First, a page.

Now one of those steps has been made harder “it’s very difficult”. Companies that are already large may have a distribution warehouse in Europe “say in Amsterdam. And goods get sent out from there. Smaller companies are not able to handle that. They’re going to get ripped off by the courier firms who are charging a lot for their service,” warned Lewy.
Another good example of how Brexit has worsened the recession is the UK’s tight labour market, with unemployment last assessed at 3.6% (in July to September), said Lewy. A clothing and textile sector workforce that was once full of eastern European talent is no longer so well endowed, said Lewy: “There’s a skill shortage. British brands are often higher end and more sustainable – but if you talk to manufacturers they are struggling to get the [trained] staff.” Before Brexit, key staff were often “eastern European in factories – Polish, Bulgarians, Estonians and a lot went home and didn’t come back. A lot of skills were eastern European.” The government might be supporting the development of replacement skills through training programmes, but they “take a long time to get off the ground,” said Lewy: “It’s a big issue. Particularly if the country isn’t doing that well – you can go somewhere else and do better. The advantages that were here are not so much here now.” And post-Brexit many eastern Europeans feel “they are not really wanted” in the UK, she said.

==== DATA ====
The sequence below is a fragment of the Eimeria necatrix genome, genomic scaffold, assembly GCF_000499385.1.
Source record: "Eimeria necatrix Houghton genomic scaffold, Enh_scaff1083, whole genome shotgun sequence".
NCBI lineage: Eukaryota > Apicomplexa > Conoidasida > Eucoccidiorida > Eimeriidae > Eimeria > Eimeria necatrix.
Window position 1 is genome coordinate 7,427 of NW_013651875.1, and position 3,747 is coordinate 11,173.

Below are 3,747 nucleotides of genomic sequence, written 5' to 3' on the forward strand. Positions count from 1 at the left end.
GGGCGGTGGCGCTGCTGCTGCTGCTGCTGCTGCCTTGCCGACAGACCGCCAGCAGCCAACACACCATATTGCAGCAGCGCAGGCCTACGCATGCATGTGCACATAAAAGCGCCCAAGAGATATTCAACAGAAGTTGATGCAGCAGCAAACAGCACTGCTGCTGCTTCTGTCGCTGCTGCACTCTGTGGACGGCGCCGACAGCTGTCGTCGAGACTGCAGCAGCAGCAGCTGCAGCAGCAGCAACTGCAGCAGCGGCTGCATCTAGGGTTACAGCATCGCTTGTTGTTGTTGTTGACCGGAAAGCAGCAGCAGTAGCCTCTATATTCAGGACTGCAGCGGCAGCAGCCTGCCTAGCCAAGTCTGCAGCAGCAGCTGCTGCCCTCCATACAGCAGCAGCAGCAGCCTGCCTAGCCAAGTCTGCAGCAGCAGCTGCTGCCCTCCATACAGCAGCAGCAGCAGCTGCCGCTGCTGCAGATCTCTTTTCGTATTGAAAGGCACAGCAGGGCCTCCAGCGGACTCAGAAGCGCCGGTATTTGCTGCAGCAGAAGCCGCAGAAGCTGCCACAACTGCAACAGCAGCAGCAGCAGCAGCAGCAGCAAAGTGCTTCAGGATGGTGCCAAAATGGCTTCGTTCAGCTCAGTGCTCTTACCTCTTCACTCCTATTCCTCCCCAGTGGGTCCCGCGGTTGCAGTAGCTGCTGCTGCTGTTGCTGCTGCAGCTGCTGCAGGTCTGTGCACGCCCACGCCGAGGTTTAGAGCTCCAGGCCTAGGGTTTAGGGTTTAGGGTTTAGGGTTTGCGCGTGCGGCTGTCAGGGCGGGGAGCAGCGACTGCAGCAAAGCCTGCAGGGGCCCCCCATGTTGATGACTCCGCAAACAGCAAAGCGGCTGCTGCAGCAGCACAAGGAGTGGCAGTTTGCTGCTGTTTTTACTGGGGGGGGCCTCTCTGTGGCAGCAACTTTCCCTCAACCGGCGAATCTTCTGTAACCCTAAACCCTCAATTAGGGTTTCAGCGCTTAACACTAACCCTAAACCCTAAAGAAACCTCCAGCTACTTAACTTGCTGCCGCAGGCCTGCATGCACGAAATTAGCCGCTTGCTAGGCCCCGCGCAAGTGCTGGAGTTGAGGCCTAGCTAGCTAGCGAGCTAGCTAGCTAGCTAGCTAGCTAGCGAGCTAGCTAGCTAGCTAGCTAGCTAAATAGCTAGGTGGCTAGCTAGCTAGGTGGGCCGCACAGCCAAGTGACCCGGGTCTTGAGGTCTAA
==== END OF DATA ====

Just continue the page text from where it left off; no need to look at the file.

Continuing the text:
Flanagan agreed: “Brexit so far has had only a negative effect on labour supply. No garment factory wants to place expensive fabric in the hands of inexperienced staff. Brexit has caused the loss of skills.”
Are there Brexit benefits? Not according to Flanagan, who voted remain in the 2016 referendum: “For clothing and textiles, there aren’t any. We thought there wouldn’t be any a decade ago, but to be honest always thought someone (like Brexiteer Simon Wolfson at Next) would uncover some. He hasn’t, and I really can’t say I’ve stumbled over anyone who has.
“There’s no doubt that the
astronomical growth in red tape just beats the complete absence of Brexit
benefits – but it’s worth repeating that the growth in red tape, of itself,
produces no value to anyone.”
By Just Style